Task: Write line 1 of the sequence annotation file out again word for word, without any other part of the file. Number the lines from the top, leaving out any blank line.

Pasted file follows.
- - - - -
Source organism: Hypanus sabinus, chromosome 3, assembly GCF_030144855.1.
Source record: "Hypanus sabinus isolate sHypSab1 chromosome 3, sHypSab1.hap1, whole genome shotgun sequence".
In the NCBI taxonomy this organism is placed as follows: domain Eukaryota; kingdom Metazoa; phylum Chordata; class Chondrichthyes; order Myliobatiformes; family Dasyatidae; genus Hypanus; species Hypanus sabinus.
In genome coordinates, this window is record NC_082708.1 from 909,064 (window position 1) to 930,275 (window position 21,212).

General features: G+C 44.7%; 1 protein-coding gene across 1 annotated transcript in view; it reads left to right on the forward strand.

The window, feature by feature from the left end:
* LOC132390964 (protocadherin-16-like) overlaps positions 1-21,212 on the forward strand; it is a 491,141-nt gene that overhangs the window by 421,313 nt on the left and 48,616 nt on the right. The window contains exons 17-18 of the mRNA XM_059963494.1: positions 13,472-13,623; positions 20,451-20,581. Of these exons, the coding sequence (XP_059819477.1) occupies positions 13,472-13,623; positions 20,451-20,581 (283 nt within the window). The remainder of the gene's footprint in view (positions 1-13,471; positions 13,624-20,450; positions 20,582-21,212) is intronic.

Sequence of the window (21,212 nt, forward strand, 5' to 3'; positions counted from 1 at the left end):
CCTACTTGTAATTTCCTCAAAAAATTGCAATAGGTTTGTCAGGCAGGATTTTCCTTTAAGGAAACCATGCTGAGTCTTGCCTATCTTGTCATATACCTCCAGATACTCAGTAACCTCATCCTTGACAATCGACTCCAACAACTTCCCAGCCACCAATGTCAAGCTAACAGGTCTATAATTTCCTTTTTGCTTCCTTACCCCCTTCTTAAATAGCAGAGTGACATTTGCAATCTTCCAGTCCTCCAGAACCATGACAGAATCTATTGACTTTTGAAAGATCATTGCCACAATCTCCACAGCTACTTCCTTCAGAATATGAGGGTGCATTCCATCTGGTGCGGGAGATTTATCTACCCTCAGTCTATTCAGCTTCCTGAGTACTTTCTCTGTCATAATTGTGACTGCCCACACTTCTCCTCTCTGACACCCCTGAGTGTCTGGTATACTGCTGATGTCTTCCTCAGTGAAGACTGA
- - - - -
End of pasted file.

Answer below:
Source organism: Hypanus sabinus, chromosome 3, assembly GCF_030144855.1.